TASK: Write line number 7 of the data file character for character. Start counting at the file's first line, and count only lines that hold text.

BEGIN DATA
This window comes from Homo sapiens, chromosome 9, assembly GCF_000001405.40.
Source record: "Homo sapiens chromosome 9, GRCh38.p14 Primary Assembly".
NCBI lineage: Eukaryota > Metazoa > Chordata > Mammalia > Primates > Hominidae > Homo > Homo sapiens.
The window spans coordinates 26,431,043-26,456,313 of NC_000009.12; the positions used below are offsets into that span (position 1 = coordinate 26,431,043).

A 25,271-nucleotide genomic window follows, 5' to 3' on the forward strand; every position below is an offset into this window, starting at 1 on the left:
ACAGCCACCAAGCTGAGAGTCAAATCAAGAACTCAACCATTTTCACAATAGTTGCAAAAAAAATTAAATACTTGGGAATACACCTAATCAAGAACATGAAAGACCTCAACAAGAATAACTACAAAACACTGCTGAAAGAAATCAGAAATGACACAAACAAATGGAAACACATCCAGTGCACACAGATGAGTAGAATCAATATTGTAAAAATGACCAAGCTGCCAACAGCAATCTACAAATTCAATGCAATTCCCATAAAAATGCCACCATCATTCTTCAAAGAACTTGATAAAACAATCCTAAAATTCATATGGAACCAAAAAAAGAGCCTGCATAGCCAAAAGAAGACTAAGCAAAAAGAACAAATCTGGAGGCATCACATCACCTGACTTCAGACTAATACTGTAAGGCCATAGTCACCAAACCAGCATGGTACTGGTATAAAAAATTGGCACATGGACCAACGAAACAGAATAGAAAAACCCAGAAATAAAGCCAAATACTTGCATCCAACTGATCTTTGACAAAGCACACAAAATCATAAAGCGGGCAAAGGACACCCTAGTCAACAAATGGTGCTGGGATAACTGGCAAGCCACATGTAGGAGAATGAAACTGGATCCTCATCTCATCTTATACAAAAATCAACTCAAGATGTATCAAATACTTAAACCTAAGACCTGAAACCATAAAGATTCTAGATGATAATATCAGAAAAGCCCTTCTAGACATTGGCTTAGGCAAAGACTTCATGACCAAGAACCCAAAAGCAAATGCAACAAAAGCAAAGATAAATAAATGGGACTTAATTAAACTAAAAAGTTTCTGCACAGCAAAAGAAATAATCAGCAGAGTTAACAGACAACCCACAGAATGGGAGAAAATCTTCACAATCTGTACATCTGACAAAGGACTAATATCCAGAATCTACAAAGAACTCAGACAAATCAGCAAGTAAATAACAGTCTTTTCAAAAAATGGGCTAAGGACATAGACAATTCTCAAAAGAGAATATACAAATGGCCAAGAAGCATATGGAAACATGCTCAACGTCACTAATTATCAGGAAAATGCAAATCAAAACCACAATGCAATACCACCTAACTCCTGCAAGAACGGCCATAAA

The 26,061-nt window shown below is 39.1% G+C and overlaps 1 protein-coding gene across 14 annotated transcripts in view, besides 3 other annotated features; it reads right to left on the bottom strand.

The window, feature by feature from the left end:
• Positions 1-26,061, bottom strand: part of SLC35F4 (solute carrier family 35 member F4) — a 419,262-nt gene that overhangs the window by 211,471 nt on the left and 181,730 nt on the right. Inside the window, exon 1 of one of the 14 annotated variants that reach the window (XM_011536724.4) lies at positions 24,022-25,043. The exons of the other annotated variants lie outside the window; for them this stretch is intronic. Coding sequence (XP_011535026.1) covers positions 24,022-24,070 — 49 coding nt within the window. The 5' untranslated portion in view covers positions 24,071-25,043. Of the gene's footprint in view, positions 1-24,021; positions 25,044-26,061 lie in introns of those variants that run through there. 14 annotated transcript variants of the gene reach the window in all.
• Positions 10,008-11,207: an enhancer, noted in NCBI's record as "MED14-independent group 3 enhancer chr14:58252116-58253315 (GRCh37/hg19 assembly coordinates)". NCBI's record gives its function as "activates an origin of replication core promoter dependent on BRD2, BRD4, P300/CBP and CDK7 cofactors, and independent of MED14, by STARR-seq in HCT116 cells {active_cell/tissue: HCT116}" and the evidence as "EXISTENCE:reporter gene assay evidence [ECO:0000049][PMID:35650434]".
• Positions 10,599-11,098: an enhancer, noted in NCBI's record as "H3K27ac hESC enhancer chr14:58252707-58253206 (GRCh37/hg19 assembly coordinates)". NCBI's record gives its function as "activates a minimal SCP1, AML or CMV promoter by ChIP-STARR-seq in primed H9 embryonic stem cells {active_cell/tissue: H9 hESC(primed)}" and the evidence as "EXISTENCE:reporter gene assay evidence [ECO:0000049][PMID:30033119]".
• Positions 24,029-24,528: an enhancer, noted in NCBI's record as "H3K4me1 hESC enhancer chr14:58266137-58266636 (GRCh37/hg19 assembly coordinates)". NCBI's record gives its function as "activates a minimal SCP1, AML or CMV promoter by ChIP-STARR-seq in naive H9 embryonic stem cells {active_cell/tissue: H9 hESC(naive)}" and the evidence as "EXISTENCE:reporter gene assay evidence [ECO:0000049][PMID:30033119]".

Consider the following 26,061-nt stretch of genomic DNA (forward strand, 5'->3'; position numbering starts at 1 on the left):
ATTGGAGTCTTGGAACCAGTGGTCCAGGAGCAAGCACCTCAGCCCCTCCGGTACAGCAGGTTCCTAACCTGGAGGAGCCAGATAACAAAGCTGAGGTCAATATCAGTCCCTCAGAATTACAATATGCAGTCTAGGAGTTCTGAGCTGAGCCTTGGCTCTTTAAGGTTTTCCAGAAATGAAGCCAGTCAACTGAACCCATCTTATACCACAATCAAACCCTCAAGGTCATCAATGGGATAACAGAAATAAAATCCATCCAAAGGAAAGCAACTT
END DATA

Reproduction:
The 26,061-nt window shown below is 39.1% G+C and overlaps 1 protein-coding gene across 14 annotated transcripts in view, besides 3 other annotated features; it reads right to left on the bottom strand.